6 Rates

Density and density measurement

Density is a physical parameter that plays a vital and important role in all material states, whether solid, liquid, or gaseous. It is measured throughout industry to gain insight into materials, for example their purity, concentration of components, and composition. The density (and concentration) of liquid products has a great impact on their quality, behavior, and use.

The focus of this page is on the density of fluids, meaning the density of liquids and gases. It is dedicated to explaining what “density” is, how this parameter is defined and measured, the history of density measurement, the different methods available, and also how to ensure you get the best density result by using the techniques of Good Density Measurement.

What’s new in density measurement? Everything.

After more than 50 years of incremental improvements, Anton Paar redefines digital density measurement and shapes the future of the technique once again.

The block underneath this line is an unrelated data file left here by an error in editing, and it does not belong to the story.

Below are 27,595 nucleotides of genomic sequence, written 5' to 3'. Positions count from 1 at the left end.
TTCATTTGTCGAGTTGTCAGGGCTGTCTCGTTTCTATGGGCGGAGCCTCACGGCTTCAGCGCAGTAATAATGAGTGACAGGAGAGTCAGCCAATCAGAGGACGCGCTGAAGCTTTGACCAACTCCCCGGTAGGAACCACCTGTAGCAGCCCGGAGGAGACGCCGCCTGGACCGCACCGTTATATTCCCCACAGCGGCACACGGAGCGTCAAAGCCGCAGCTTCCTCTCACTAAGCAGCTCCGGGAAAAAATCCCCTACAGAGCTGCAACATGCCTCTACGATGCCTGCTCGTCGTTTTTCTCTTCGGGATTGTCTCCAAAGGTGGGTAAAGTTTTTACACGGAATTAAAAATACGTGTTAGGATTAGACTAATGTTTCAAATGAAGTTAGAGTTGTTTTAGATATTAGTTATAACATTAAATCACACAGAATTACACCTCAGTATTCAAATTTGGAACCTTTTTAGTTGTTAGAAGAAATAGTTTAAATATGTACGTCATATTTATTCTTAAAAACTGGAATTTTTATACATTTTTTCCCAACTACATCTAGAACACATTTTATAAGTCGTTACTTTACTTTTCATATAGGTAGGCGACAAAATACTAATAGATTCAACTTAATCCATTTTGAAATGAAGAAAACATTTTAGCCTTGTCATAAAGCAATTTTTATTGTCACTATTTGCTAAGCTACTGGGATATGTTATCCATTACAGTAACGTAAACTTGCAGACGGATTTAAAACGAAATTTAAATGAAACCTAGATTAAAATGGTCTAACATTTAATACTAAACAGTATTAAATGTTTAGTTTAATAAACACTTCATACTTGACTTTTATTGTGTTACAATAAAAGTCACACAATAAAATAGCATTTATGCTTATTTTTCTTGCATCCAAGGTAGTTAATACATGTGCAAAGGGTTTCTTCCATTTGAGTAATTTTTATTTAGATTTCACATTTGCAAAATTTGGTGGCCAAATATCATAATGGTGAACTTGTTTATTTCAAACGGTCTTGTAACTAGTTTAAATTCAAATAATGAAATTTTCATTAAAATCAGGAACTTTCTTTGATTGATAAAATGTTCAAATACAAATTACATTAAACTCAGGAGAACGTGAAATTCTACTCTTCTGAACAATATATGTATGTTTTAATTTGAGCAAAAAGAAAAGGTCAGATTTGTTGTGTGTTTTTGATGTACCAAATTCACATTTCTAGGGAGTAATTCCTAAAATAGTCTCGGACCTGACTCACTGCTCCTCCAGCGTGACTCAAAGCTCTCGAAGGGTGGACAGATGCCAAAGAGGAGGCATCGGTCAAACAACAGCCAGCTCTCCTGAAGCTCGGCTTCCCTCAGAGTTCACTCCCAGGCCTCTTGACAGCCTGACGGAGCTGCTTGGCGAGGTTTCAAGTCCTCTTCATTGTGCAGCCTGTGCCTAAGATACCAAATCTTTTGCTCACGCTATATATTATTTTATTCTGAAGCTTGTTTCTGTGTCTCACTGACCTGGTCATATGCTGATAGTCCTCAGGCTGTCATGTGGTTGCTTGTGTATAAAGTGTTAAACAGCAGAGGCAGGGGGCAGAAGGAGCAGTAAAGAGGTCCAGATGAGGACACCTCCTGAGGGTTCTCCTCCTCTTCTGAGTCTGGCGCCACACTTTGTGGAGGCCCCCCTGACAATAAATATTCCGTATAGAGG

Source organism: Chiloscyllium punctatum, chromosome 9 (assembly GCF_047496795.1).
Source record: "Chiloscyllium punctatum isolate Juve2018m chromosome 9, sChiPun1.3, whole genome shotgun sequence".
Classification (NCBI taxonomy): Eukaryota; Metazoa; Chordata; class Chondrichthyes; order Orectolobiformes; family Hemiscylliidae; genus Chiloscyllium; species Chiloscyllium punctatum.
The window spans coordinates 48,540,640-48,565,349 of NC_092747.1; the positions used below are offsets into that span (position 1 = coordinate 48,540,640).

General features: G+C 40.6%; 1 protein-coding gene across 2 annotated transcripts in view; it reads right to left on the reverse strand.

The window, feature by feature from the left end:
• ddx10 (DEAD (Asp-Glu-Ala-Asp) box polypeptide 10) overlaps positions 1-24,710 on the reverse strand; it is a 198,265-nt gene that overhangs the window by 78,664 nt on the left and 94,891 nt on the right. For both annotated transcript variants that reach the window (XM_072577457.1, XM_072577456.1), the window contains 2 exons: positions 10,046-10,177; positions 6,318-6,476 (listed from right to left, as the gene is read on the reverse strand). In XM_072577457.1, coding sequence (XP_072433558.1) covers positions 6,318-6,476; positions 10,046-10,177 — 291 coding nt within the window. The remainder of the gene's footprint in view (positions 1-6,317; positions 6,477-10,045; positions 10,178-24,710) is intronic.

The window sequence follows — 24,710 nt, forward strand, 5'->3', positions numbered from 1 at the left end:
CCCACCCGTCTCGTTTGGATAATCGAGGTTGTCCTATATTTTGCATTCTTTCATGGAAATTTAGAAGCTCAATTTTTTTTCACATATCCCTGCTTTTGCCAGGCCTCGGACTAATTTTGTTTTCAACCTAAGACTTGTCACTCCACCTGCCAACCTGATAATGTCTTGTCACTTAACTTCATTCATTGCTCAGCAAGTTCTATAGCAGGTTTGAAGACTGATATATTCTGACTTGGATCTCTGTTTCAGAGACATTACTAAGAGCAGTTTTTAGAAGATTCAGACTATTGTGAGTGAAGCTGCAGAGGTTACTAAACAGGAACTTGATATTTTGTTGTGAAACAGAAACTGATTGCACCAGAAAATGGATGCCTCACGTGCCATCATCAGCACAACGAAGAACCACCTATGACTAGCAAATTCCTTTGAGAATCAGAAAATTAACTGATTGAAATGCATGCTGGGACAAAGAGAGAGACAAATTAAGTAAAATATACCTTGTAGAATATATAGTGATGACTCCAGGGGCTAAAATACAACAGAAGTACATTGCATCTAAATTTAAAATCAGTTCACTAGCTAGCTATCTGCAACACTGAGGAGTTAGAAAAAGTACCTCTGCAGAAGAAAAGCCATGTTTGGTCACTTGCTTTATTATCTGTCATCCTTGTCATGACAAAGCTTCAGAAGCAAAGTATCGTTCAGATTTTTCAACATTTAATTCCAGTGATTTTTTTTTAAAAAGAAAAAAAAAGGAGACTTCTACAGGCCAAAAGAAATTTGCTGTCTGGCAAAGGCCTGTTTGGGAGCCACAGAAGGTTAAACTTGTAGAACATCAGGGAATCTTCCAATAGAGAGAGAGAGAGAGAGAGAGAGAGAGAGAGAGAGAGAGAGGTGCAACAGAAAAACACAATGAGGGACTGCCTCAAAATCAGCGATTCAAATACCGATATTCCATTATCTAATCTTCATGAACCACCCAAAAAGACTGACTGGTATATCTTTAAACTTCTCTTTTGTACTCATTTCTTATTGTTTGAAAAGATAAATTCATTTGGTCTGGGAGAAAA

Overview table: Density measurement techniques

Find out more about each device type by clicking the title.

Measurement device Can be used for Advantages Disadvantages

Hydrometers
 
  • Liquids
 
 
  • Low cost
  • Small size
 
 
  • Easily broken
  • Requires relatively high sample volume
  • Requires high solvent volume for cleaning
  • Tedious cleaning routine
  • Errors reading off the result
 

Pycnometers
 
  • Liquids
 
 
  • Low cost
  • Small size
 
 
  • Easily broken
  • Requires relatively high sample volume
  • Requires high solvent volume for cleaning
  • Tedious cleaning routine
  • Errors reading off the result
 

Gas pycnometers
 
  • Solids
 
 
  • Accurate
  • Robust
  • Small size
 
 
  • Requires regular calibration
 

Hydrostatic balances
 
  • Liquids
  • Powder
  • Granules
  • Solids
 
 
  • Highly accurate
 
 
  • Large size